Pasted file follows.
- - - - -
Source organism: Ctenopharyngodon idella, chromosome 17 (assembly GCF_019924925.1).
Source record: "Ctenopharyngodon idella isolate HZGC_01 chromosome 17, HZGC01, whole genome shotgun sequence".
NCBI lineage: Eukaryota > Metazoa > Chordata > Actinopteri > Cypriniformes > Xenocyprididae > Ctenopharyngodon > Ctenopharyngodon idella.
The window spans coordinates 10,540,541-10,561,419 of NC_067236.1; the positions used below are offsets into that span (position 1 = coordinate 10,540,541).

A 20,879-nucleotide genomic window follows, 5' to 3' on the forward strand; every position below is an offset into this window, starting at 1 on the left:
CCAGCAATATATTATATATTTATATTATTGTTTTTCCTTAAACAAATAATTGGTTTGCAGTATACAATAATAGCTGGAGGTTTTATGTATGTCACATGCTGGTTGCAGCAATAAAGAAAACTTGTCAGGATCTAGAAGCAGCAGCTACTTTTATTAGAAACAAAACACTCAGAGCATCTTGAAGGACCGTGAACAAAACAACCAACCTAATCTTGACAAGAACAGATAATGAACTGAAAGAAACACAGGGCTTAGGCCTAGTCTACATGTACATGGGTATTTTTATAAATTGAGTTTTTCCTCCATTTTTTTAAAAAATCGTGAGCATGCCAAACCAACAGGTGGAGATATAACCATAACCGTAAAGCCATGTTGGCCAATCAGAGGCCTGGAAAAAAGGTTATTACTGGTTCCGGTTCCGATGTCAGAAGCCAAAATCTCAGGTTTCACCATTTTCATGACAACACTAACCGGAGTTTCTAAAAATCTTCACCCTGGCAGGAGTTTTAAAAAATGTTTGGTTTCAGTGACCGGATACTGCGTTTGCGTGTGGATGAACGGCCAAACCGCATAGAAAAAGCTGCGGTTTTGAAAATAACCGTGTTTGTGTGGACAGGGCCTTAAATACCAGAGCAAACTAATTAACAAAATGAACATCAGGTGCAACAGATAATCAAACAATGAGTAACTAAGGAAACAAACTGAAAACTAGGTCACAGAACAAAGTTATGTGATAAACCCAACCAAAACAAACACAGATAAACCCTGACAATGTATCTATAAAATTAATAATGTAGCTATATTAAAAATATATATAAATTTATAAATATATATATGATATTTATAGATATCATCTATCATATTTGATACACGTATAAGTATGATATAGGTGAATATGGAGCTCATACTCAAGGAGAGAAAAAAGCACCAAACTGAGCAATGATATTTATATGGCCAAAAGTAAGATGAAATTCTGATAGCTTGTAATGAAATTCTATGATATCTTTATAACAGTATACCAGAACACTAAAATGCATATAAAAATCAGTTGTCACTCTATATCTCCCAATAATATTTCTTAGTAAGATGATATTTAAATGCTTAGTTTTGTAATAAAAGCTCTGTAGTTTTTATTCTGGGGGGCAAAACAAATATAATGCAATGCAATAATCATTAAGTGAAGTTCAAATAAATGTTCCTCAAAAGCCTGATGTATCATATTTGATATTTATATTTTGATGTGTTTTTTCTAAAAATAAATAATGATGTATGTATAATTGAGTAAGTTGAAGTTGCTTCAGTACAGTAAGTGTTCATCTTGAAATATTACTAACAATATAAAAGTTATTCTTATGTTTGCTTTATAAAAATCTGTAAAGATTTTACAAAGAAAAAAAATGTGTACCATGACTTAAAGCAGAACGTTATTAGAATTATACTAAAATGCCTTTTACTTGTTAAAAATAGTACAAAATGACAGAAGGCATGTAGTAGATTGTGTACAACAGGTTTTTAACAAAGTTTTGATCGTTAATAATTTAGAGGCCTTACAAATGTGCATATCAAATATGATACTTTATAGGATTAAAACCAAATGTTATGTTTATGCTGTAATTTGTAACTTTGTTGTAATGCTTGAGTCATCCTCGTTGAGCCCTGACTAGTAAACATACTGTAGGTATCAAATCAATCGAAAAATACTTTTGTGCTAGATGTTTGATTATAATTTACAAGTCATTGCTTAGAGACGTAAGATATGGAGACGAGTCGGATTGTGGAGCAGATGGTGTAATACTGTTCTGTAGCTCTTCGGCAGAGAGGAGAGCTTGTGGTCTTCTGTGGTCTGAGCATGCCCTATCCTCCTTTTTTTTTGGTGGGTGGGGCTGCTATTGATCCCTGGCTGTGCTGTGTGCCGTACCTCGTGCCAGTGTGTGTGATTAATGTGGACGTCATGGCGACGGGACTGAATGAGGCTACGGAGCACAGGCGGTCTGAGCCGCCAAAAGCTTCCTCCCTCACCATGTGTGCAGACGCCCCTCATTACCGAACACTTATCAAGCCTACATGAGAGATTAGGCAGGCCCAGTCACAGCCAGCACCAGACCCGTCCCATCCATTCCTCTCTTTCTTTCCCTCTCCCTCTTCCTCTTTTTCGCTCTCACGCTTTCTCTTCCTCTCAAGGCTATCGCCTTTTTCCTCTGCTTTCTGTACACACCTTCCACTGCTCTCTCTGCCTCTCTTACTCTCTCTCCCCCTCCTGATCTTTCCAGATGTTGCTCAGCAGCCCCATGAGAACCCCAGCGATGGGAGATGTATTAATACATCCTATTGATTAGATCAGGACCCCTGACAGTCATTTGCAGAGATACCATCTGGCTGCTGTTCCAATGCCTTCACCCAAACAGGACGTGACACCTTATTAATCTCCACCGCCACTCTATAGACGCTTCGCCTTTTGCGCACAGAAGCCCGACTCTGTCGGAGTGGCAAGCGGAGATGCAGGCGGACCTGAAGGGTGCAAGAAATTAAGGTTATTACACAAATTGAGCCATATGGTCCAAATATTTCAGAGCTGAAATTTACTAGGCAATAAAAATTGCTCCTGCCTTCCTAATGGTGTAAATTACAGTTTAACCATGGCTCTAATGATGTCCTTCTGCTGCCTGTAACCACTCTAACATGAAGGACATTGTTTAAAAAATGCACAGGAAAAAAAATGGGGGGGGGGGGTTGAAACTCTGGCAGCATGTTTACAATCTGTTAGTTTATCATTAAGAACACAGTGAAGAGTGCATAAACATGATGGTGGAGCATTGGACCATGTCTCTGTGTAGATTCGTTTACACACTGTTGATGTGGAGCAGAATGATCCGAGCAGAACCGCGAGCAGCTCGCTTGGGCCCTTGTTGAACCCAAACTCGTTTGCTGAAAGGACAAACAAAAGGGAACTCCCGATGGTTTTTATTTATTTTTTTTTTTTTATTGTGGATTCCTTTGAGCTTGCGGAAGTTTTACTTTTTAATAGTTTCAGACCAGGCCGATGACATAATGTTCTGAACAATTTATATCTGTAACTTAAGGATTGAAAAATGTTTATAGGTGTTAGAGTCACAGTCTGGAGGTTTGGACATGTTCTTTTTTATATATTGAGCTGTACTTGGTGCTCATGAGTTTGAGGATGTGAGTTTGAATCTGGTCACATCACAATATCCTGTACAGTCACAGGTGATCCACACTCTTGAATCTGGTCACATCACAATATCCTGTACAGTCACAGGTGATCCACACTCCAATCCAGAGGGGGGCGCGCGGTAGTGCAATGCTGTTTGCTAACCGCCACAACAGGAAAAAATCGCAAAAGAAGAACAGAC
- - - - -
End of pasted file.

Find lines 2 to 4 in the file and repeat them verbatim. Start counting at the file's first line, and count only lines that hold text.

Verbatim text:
Source record: "Ctenopharyngodon idella isolate HZGC_01 chromosome 17, HZGC01, whole genome shotgun sequence".
NCBI lineage: Eukaryota > Metazoa > Chordata > Actinopteri > Cypriniformes > Xenocyprididae > Ctenopharyngodon > Ctenopharyngodon idella.
The window spans coordinates 10,540,541-10,561,419 of NC_067236.1; the positions used below are offsets into that span (position 1 = coordinate 10,540,541).